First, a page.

The Danger of Leaving Your Dog in a Hot Car

Among the range of heat-related illnesses, heatstroke is the most serious condition that can affect dogs if they’re exposed to high temperatures. There is a true danger of leaving your dog in a hot car that we can’t emphasize enough!

 As a pet owner, it’s easy to underestimate the danger of leaving your dog in a hot car even for a short time. We can try to justify leaving our pup locked in the vehicle by telling ourselves that we’ll only be gone for a few minutes, or that the temperature isn’t really that high, or even worse, that by cracking the window open the dog will be just fine. Unfortunately, many pet owners don’t realize that keeping your dog alone in a car as the temperatures rise can be fatal.

The biggest danger of leaving your dog in a hot car is heat stroke. VCA Animal Hospitals explains that heat stroke is a term commonly used for hyperthermia or elevated body temperature. In most cases, if a pet has a body temperature above 103°F (39.4°C), it is regarded as abnormal or hyperthermic. Dogs with a limited air passage, such as brachycephalic breeds (such as pugs, boxers, and bulldogs), are particularly vulnerable, as are overweight and older dogs. Even when the outside temperature and humidity are only moderately high, these dogs that tall into these categories may exhibit symptoms of heat Dogs

Understanding the Signs of Heat Stroke in Dogs

Dogs are particularly susceptible to heat stroke because they can’t regulate their body temperature as effectively as humans can. The few sweat glands they have are in their feet and panting is the only way they can try to regulate their temp.

There are several signs to look out for if you suspect your dog may be suffering from heat stroke. One of the most common signs is panting. If your dog is panting excessively, it could be a sign that they are overheating.

Common Heat Stroke Symptoms

The danger of leaving your dog in a hot car can’t be emphasized enough. Heat stroke in dogs can be a life-threatening condition. If left untreated, it can cause organ failure and even death. Some of the most common symptoms of heat stroke in dogs include:

  • Rapid panting
  • Bright red tongue and gums
  • Thick, sticky saliva
  • Weakness
  • Dizziness
  • Vomiting
  • Diarrhea
  • Rapid heartbeat
  • Collapse

If you notice any of these symptoms in your dog, it’s important to act quickly to prevent the condition from worsening.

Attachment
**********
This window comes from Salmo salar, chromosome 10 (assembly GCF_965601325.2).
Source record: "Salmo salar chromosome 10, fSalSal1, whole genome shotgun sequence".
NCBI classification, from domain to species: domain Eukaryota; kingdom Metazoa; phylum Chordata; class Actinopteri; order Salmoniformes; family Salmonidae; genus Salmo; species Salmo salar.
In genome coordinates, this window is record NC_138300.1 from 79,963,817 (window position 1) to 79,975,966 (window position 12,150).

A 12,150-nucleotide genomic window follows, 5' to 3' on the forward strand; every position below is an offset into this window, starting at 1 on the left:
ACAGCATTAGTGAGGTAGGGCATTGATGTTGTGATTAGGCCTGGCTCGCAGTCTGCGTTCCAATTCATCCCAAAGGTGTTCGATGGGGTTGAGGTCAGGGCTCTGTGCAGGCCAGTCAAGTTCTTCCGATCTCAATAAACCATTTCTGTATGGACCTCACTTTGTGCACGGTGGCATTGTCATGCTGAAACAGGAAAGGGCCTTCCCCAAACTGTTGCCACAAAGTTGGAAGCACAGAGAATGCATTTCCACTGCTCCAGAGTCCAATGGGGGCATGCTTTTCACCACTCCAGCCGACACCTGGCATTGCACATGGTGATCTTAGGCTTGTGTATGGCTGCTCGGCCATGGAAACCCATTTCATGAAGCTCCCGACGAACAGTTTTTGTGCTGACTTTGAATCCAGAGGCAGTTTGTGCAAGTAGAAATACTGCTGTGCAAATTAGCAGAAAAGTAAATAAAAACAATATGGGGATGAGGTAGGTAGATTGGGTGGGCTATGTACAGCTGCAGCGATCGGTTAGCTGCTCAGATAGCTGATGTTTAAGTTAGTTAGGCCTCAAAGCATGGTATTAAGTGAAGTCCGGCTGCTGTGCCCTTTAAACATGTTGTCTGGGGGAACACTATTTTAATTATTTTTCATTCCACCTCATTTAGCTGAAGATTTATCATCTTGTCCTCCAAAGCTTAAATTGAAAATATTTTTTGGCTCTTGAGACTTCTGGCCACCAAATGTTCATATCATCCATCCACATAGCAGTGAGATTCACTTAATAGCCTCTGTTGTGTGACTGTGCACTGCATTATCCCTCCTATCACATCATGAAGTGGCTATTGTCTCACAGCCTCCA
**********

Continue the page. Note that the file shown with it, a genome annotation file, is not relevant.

What to Do If You Suspect Your Dog Has Heat Stroke

If you suspect that your dog has heat stroke, the first thing you should do is get your dog out of the hot environment and move them to a cooler location. You can use cool water to wet your dog’s fur and skin, which can help to lower their body temperature. You can also place a cool, wet towel over your dog’s body to help them cool down.

This is important — ever use ice-cold water to cool your dog down. This can actually make the condition worse by causing their blood vessels to constrict and preventing the body from cooling down properly.

Overheated Dog Recovery – Steps to Take

Once you’ve moved your dog to a cooler location and begun to cool them down, you should contact your veterinarian immediately. Your vet can provide further guidance on how to help your dog recover from heat stroke.

In some cases, your vet may recommend hospitalization for your dog. During this time, your dog may receive fluids to help replace any fluids lost during the heat stroke. They may also receive oxygen to help them breathe more easily.

Preventing Heat Stroke in Dogs Left in Hot Cars

The best way to prevent heat stroke in dogs is to avoid leaving them in hot cars altogether. Even if you’re just running a quick errand, it’s important to leave your dog at home where they will be safe and cool.

Heat Stroke in Dogs – Myths and Facts

There are many myths surrounding heat stroke in dogs, and it’s important to separate fact from fiction. One common myth is that shaving your dog will help keep them cool. In reality, shaving your dog’s fur can actually make them more susceptible to sunburn and skin damage.

Another common myth is that leaving the windows cracked will provide enough ventilation for your dog. In reality, cracking the windows does very little to reduce the temperature inside the car.

How to Help a Dog in Distress in a Hot Car

If you see a dog in distress in a hot car, it’s important to take action. The first thing you should do is try to locate the owner of the car. You can also contact local law enforcement or animal control for assistance.

If the situation is dire and the dog is showing signs of heat stroke or other serious medical conditions, you’re going to have to decide next steps. However, it’s important to note that breaking into a car without permission is illegal in many areas.

Heat Stroke in Dogs – Long-Term Effects

Heat stroke in dogs can have long-term effects on their health. Some dogs may experience lasting organ damage or changes in behavior. Seek veterinary care as soon as possible if you suspect your dog has heat stroke.

Conclusion – The Importance of Preventing Heat Stroke in Dogs

Heat stroke in dogs is a serious condition that can be fatal if left untreated. As a pet owner, it’s important to take steps to prevent heat stroke from occurring in the first place. This includes avoiding leaving your dog in hot cars, providing plenty of water and shade, and seeking veterinary care immediately if you suspect your dog has heat stroke. By taking these steps, you can help keep your furry friend safe and healthy.


If you can’t safely leave your pup alone in your home while away, remember that The Dog Stop offers daycare services that allows your dog to be safe and healthy in a fun, cared-for environment. You can enjoy your day without worrying about your four-legged family member. Find a Stop convenient to you.